“The black and whites, they’re the favorite of everything I make,” says Krigman. The bagels, which she described as “not New York, not Montreal, just really good,” haven’t been advertised much by Krigman, who admits she’s not looking for competition.  Read more D.C.’s First Cakepoppery, Baked By Yael, Now Open

Willing to Pay for a Prime Time Dinner Reservation? There’s an App For That


There's now an online equivalent to slipping the maitre d' a $20 bill for a table. San Francisco-based Table8 launches in D.C. today with an app and website that allow users to book reservations at popular restaurants last minute and during peak times—for a price.

Users can create an account for free, and if the restaurant isn't booked up, you can book a reservation for free. If reservations aren't otherwise available, however, you can up pay up to $30 for a guaranteed spot, depending on the demand for tables at the requested time and date. Most fees for D.C. restaurants right now range from $20 for a party of two to $25 for four. The reservation times vary by restaurants, but are generally between 7 and 8 p.m. The restaurants and Table8 share the fee.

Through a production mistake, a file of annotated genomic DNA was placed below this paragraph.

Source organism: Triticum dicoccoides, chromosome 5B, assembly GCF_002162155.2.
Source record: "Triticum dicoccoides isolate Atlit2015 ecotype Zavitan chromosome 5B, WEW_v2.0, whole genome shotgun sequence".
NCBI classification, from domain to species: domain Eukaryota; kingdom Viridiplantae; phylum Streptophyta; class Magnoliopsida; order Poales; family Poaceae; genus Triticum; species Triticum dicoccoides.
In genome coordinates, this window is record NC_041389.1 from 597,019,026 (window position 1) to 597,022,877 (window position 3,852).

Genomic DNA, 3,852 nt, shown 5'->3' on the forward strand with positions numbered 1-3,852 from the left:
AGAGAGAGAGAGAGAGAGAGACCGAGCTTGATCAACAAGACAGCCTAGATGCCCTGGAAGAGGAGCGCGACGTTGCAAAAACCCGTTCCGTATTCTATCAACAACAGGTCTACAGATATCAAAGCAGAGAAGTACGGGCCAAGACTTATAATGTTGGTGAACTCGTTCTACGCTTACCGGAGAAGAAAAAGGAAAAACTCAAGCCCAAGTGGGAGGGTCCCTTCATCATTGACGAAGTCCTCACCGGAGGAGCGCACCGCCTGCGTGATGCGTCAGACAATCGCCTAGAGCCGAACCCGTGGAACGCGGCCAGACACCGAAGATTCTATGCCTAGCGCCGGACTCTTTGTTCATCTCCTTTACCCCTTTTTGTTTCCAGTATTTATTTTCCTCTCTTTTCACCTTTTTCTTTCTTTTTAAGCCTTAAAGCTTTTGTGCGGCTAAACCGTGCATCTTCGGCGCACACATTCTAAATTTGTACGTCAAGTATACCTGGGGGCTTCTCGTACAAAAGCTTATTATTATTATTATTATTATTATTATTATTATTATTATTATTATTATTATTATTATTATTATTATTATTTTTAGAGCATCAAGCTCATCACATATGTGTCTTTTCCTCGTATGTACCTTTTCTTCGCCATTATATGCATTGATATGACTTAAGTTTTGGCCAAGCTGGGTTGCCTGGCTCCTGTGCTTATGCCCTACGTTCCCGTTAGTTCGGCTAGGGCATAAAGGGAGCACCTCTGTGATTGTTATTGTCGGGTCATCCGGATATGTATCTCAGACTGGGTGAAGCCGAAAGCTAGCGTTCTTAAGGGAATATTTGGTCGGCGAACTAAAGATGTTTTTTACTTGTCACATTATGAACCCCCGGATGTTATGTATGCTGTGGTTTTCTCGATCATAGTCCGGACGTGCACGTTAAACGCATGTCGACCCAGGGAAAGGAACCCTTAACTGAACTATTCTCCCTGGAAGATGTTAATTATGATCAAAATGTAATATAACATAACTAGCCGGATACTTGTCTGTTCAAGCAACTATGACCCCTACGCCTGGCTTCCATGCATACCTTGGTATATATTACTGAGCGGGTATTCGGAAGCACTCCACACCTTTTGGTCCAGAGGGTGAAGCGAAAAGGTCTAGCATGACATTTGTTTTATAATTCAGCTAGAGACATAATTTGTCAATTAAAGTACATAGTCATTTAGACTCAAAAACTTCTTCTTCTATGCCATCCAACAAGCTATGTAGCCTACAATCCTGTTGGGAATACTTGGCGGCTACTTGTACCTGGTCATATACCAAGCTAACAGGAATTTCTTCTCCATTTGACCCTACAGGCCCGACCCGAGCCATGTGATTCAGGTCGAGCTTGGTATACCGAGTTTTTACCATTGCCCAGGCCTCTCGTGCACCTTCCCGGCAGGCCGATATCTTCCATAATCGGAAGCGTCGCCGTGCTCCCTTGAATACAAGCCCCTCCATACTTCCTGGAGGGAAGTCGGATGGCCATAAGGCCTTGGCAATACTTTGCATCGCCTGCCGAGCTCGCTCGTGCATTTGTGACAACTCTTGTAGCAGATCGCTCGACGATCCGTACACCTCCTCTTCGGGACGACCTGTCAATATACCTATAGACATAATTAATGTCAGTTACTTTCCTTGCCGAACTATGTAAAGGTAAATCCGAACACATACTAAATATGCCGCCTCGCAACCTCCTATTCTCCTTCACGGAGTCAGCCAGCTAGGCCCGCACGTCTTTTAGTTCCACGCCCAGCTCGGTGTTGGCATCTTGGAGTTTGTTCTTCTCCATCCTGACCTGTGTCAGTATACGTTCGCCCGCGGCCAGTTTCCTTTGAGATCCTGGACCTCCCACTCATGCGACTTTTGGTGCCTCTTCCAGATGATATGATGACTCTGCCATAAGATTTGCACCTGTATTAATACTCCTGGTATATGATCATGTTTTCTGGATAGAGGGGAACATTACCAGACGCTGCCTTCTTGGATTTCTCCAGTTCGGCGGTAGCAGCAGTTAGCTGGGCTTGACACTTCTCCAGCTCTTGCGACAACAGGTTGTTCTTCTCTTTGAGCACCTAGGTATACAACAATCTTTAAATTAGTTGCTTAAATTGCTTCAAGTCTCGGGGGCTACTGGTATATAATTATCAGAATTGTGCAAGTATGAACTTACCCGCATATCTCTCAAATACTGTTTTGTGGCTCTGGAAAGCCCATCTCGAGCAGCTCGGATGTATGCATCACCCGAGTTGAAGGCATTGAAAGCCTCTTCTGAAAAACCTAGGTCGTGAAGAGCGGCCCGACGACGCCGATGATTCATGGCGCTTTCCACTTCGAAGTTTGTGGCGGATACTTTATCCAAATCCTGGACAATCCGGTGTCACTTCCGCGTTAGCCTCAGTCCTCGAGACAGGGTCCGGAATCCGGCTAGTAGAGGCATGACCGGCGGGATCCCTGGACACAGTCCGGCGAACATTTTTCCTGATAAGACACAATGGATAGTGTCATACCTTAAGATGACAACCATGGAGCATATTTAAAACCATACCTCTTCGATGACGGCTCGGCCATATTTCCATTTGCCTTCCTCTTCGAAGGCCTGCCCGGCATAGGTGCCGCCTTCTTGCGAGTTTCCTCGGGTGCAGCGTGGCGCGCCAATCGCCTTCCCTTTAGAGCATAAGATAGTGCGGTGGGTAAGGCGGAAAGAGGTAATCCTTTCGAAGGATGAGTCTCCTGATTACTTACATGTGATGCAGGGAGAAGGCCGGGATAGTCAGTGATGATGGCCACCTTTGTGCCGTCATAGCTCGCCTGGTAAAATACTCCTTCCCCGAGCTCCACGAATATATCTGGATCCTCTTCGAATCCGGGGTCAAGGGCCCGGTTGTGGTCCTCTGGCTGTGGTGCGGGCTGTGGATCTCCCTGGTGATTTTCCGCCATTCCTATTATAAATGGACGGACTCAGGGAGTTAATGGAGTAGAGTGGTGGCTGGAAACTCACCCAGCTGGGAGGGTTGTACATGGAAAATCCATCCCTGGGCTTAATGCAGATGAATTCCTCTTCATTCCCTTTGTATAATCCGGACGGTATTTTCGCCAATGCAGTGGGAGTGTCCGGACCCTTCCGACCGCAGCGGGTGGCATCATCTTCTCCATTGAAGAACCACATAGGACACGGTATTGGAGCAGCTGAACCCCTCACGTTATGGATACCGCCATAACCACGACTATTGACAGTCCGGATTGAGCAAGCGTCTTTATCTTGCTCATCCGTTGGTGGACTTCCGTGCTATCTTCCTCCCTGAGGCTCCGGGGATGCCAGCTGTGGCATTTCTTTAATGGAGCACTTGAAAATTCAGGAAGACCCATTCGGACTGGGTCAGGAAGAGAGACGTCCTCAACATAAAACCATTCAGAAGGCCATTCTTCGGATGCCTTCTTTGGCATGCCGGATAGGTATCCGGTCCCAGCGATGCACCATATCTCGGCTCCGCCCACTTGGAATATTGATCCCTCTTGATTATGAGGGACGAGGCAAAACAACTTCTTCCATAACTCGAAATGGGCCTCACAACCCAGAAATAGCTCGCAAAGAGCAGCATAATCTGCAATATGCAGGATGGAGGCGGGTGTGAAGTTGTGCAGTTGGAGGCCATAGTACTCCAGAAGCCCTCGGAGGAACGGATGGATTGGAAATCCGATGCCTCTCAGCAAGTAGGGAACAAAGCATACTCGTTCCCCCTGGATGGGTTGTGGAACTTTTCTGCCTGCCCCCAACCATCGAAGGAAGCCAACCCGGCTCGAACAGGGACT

Table8 launched in San Francisco last March and in Los Angeles in September. It plans to expand to New York, Miami, Chicago, and London this year. So far, 17 restaurants have signed on D.C. Here's a list of those participating: Read more Willing to Pay for a Prime Time Dinner Reservation? There’s an App For That

Last Night’s Leftovers: Three Stars Edition

3_stars-1_345x345A deep look at Three Stars Brewing Company [BYT]

Restaurant critic Jonathan Gold unmasks himself. [LA Times]

Sugar Shack doughnut shop opens in Alexandria. [Washingtonian]

The $20 Diner takes an international breakfast tour. [Post]

Five things to order at Bryan Voltaggio's Family Meal [Zagat]

What happens when a bar owner goes dry for January [WBJ]

The Passenger's Tom Brown is now bartending at Slipstream. [Eater]

Slim's Diner hoping to open in Petworth in six months. [PoPville]

Photo by Darrow Montgomery

The Latest Menu Label for Health-Conscious Diners? “Detox”


It's hard to imagine a menu descriptor that sounds as full of promises yet as unappetizing as "detox." Yet, it's the latest health-conscious jargon to be employed by local restaurants. Both Sweetgreen and recently opened fast-casual eatery Hälsa use the word on their menus.